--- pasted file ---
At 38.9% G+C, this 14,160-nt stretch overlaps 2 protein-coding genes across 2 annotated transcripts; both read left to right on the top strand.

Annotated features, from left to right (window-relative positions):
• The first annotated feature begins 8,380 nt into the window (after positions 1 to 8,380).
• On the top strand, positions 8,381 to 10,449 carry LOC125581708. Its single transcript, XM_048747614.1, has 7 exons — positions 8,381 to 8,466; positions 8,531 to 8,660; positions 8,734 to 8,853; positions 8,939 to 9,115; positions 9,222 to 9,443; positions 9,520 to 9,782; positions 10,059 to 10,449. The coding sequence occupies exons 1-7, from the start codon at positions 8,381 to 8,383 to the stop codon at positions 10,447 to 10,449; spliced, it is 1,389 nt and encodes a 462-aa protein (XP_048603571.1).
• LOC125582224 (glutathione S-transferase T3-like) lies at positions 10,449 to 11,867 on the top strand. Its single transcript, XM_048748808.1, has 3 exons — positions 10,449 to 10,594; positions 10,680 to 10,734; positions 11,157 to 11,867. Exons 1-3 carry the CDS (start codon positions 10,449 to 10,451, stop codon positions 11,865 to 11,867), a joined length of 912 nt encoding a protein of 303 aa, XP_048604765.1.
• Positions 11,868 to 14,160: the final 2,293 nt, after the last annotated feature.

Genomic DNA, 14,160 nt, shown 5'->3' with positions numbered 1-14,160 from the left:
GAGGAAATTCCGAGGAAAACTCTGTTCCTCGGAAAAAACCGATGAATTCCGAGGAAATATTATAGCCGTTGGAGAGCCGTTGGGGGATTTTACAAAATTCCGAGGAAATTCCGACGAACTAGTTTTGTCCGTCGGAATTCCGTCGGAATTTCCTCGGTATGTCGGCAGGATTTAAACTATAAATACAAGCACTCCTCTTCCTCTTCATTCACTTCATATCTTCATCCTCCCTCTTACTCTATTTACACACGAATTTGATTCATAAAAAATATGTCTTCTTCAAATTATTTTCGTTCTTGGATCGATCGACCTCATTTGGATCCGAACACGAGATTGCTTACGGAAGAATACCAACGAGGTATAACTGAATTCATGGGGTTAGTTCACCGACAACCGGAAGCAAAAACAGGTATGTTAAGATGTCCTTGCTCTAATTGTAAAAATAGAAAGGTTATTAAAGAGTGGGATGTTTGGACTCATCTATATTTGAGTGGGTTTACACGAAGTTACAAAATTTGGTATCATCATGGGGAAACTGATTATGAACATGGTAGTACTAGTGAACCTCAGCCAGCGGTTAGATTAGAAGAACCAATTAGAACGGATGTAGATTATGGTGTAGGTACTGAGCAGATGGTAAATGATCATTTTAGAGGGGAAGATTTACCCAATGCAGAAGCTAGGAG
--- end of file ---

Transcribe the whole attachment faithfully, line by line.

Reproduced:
At 38.9% G+C, this 14,160-nt stretch overlaps 2 protein-coding genes across 2 annotated transcripts; both read left to right on the top strand.

Annotated features, from left to right (window-relative positions):
• The first annotated feature begins 8,380 nt into the window (after positions 1 to 8,380).
• On the top strand, positions 8,381 to 10,449 carry LOC125581708. Its single transcript, XM_048747614.1, has 7 exons — positions 8,381 to 8,466; positions 8,531 to 8,660; positions 8,734 to 8,853; positions 8,939 to 9,115; positions 9,222 to 9,443; positions 9,520 to 9,782; positions 10,059 to 10,449. The coding sequence occupies exons 1-7, from the start codon at positions 8,381 to 8,383 to the stop codon at positions 10,447 to 10,449; spliced, it is 1,389 nt and encodes a 462-aa protein (XP_048603571.1).
• LOC125582224 (glutathione S-transferase T3-like) lies at positions 10,449 to 11,867 on the top strand. Its single transcript, XM_048748808.1, has 3 exons — positions 10,449 to 10,594; positions 10,680 to 10,734; positions 11,157 to 11,867. Exons 1-3 carry the CDS (start codon positions 10,449 to 10,451, stop codon positions 11,865 to 11,867), a joined length of 912 nt encoding a protein of 303 aa, XP_048604765.1.
• Positions 11,868 to 14,160: the final 2,293 nt, after the last annotated feature.

Genomic DNA, 14,160 nt, shown 5'->3' with positions numbered 1-14,160 from the left:
GAGGAAATTCCGAGGAAAACTCTGTTCCTCGGAAAAAACCGATGAATTCCGAGGAAATATTATAGCCGTTGGAGAGCCGTTGGGGGATTTTACAAAATTCCGAGGAAATTCCGACGAACTAGTTTTGTCCGTCGGAATTCCGTCGGAATTTCCTCGGTATGTCGGCAGGATTTAAACTATAAATACAAGCACTCCTCTTCCTCTTCATTCACTTCATATCTTCATCCTCCCTCTTACTCTATTTACACACGAATTTGATTCATAAAAAATATGTCTTCTTCAAATTATTTTCGTTCTTGGATCGATCGACCTCATTTGGATCCGAACACGAGATTGCTTACGGAAGAATACCAACGAGGTATAACTGAATTCATGGGGTTAGTTCACCGACAACCGGAAGCAAAAACAGGTATGTTAAGATGTCCTTGCTCTAATTGTAAAAATAGAAAGGTTATTAAAGAGTGGGATGTTTGGACTCATCTATATTTGAGTGGGTTTACACGAAGTTACAAAATTTGGTATCATCATGGGGAAACTGATTATGAACATGGTAGTACTAGTGAACCTCAGCCAGCGGTTAGATTAGAAGAACCAATTAGAACGGATGTAGATTATGGTGTAGGTACTGAGCAGATGGTAAATGATCATTTTAGAGGGGAAGATTTACCCAATGCAGAAGCTAGGAG